“Bloody stairs,” he mumbled. “They nearly stole my strength. Whatever that servant girl tried to feed me earlier didn’t help either.”

“Grandfather, please,” Gerry urged.

Artus reached the edge of the cave, with Gerry by his side to provide a strong arm and prevent his momentum from getting the better of him. “What is it?” he asked.

“There!” Gerry said, pointing.

Where the sea and horizon met the vertical line of the cliff, Artus watched as the latter half of a ship disappeared behind the wind-and-sea battered sandstone wall.

“Yes?” Artus asked.

“Don’t you see?!”

“A Marlish ship, my boy. Nothing more.”

“Notice anything unusual?”

“Not particularly. ’Twas a galley, as far as I could tell. Nothing like the Ibian Armada, which stands out. Now there is . . .”

Artus’ voice trailed off as a wave struck the base of the cliffside below. The crash, punctuating the old man’s realization, resonated through the heights of the Siren’s Cavern.

“In the Name of Mar,” Artus muttered.

The words were all the confirmation Gerry required. He looked past his grandfather, to the route the Marlish galley had took to navigate between the ships of the Armada. In the presence of a foreign fleet in times of peace, it had long been a time-honored tradition for Marlish ships to remain docked or far out in sea away from travel lanes. Those vessels with fish or cargo that had to be unloaded were permitted to traverse the harbors and ports as needed, though out of respect for the seafaring custom they kept a respectable distance from any ships bearing visiting dignitaries and officials.

The galley Gerry had noticed showed no concern for the tradition. Passing by one Armada ship after another, its course could be considered brazen, even reckless. Its trajectory aside, the timing of its approach also raised Gerry’s suspicions.

Yes, he told himself. Something is not right.

“Grandfather, where is Ely now?”

“Above still, with the Voiceless. He insisted on staying near the Princess’ chambers.”

A smudge of jealousy crept up on Gerry, but pushed it aside to keep his focus. “And the King?”

“Felix? Why he went down to the Curved Wharf to personally oversee the preparations for his voyage. Though I suspect he just wanted an excuse to take a walk and consider what to do about convincing Taresa to join him on the trip home.”

Gerry, rubbed his chin, considering all that could go wrong above. Then, he dabbed the skin under his left eye, his fingertip touching his scar.

He turned. Taking the steps two at a time, he descended.

“Gerry!” Artus yelled. “What are you doing?”

“I have to go above. To warn Ely. To do something.”

“You can’t!” Artus insisted. His voice boomed through the Cavern, as could be expected of a bishop giving a fiery homily in a cathedral. Gerry, startled, paused at the base of the staircase. He looked up to find his grandfather following after him, albeit at a slower pace. “You must stay. All your brothers are above. It is your duty to remain in Terran, so that if the unthinkable should happen – as it did to your father – the bloodline of Kin Saliswater can continue.”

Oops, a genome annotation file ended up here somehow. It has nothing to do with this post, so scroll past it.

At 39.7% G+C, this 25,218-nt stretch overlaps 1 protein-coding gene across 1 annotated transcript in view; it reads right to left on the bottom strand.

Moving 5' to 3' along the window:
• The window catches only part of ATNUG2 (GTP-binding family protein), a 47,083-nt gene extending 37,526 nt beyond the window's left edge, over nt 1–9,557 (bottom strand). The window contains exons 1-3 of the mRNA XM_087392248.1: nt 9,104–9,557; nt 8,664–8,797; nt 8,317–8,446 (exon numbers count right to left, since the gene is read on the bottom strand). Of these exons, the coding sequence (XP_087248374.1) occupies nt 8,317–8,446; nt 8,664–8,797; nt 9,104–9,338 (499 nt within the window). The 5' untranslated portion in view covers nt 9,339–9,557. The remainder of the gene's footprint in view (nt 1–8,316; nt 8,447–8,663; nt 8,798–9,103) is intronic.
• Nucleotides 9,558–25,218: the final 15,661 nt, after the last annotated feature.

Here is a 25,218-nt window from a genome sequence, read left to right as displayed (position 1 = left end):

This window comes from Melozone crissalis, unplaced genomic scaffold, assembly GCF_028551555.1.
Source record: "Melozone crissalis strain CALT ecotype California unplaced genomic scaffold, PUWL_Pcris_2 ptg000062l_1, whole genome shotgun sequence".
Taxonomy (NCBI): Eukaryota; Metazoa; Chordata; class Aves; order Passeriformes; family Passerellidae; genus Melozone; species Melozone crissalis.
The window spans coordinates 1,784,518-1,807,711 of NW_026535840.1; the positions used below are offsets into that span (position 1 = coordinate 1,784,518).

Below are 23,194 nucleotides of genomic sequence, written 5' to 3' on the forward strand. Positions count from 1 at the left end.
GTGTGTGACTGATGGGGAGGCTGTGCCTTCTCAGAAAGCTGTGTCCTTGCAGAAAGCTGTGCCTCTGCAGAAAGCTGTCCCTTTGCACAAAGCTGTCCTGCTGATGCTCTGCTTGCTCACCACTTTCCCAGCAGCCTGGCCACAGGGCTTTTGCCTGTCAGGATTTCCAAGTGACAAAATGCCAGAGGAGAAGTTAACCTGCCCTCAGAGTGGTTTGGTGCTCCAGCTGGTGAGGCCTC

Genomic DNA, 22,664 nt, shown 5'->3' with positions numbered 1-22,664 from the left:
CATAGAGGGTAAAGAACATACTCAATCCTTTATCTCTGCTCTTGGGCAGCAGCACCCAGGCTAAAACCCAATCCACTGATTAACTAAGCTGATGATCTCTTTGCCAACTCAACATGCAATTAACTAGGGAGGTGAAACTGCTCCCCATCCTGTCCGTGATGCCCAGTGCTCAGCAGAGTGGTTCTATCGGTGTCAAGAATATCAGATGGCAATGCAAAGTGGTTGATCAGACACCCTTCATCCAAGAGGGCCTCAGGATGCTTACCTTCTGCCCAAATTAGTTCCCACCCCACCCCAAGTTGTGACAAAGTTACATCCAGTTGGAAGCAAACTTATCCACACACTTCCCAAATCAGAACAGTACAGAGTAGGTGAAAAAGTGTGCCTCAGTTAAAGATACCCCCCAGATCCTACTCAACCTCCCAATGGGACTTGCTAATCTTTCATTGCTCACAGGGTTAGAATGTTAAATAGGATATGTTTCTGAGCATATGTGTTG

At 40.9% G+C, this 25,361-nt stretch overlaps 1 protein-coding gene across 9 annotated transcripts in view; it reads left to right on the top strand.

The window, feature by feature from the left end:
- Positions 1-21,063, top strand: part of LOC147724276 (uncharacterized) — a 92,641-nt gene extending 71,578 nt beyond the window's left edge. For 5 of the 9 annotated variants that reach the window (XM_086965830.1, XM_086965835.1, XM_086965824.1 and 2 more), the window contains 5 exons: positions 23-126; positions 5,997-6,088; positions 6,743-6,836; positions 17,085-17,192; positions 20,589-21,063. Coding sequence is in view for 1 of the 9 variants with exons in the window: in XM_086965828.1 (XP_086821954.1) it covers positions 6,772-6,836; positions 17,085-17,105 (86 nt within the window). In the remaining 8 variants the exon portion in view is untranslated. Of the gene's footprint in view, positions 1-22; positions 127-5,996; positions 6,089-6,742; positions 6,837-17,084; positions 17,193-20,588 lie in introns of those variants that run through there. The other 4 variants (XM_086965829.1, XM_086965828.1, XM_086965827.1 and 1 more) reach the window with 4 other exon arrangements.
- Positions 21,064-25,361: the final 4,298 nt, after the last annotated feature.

In any other scenario, Gerry could not imagine contradicting his grandfather. The man had been the rock of his life, the beacon to his darkness, in all the days in which he felt inadequate, less than a royal. He, not his father, had guided him through boyhood. When he had fallen ill with Silver Fever, Artus sat on his bedside every day, administering salve to his boils and sores while Audemar would hunt with the rest of his boys. It was his grandfather who checked on the work of his studies and ensured a proper education, while his own father had rolled his eyes and grunted at the mention of academics.

Artus had overseen him. Guided him. Protected him through all. Gerry had never doubted his love, nor his motivation for doing what he did for him and his brothers.

Yet now, that same affection stood in his way.

“Grandfather,” he said low, his voice respectful yet bold. “If I were not here, and any one of my brothers – Ely, Dawkin or Symon – were standing before you now, ready to ascend, would you show them the same level of concern? The worry? That fear I see in your eyes?”

Artus made an effort to speak. Then he paused. For a moment too long.

“I see.” Gerry backed away, then pivoted to march from the Cavern, sorry that of all the times he had to be right in his life, this was the one granted to him.

“I need to warn Ely. That galley . . . An enemy is upon us. It must be me that acts. My brothers, my father . . . even you . . . have taken the brunt of battle for far too long . . .”